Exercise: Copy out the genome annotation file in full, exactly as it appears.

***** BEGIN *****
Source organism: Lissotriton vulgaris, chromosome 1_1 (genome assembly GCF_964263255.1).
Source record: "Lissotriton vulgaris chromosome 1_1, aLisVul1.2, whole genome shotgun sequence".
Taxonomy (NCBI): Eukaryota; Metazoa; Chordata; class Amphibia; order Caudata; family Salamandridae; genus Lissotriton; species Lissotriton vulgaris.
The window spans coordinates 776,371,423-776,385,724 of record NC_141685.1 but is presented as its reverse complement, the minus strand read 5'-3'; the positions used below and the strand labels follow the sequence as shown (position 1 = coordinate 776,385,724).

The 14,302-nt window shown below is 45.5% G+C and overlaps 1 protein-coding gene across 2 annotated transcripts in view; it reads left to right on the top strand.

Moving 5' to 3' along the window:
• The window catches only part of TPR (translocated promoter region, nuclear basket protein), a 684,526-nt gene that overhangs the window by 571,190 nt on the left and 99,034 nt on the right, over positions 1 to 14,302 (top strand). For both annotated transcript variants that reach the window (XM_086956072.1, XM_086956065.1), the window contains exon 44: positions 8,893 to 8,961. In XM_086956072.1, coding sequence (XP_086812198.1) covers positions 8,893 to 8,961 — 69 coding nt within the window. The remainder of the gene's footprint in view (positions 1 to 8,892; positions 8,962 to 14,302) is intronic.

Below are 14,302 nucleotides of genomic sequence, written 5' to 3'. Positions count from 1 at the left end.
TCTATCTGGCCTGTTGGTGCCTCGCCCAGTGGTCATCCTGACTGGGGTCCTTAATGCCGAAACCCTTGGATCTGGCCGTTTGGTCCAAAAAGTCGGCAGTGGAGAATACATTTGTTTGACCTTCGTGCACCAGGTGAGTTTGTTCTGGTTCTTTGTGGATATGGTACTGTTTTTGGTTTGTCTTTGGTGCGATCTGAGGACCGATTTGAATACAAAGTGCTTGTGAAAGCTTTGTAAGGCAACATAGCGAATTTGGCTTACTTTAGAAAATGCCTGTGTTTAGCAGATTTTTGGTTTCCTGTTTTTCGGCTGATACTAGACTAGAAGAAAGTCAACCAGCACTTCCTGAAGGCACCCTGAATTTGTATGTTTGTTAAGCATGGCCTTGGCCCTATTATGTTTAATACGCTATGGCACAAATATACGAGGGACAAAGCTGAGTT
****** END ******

Source organism: Lissotriton vulgaris, chromosome 1_1 (genome assembly GCF_964263255.1).
Source record: "Lissotriton vulgaris chromosome 1_1, aLisVul1.2, whole genome shotgun sequence".
Taxonomy (NCBI): Eukaryota; Metazoa; Chordata; class Amphibia; order Caudata; family Salamandridae; genus Lissotriton; species Lissotriton vulgaris.
The window spans coordinates 776,371,423-776,385,724 of record NC_141685.1 but is presented as its reverse complement, the minus strand read 5'-3'; the positions used below and the strand labels follow the sequence as shown (position 1 = coordinate 776,385,724).

The 14,302-nt window shown below is 45.5% G+C and overlaps 1 protein-coding gene across 2 annotated transcripts in view; it reads left to right on the top strand.

Moving 5' to 3' along the window:
• The window catches only part of TPR (translocated promoter region, nuclear basket protein), a 684,526-nt gene that overhangs the window by 571,190 nt on the left and 99,034 nt on the right, over positions 1 to 14,302 (top strand). For both annotated transcript variants that reach the window (XM_086956072.1, XM_086956065.1), the window contains exon 44: positions 8,893 to 8,961. In XM_086956072.1, coding sequence (XP_086812198.1) covers positions 8,893 to 8,961 — 69 coding nt within the window. The remainder of the gene's footprint in view (positions 1 to 8,892; positions 8,962 to 14,302) is intronic.

Below are 14,302 nucleotides of genomic sequence, written 5' to 3'. Positions count from 1 at the left end.
TCTATCTGGCCTGTTGGTGCCTCGCCCAGTGGTCATCCTGACTGGGGTCCTTAATGCCGAAACCCTTGGATCTGGCCGTTTGGTCCAAAAAGTCGGCAGTGGAGAATACATTTGTTTGACCTTCGTGCACCAGGTGAGTTTGTTCTGGTTCTTTGTGGATATGGTACTGTTTTTGGTTTGTCTTTGGTGCGATCTGAGGACCGATTTGAATACAAAGTGCTTGTGAAAGCTTTGTAAGGCAACATAGCGAATTTGGCTTACTTTAGAAAATGCCTGTGTTTAGCAGATTTTTGGTTTCCTGTTTTTCGGCTGATACTAGACTAGAAGAAAGTCAACCAGCACTTCCTGAAGGCACCCTGAATTTGTATGTTTGTTAAGCATGGCCTTGGCCCTATTATGTTTAATACGCTATGGCACAAATATACGAGGGACAAAGCTGAGTT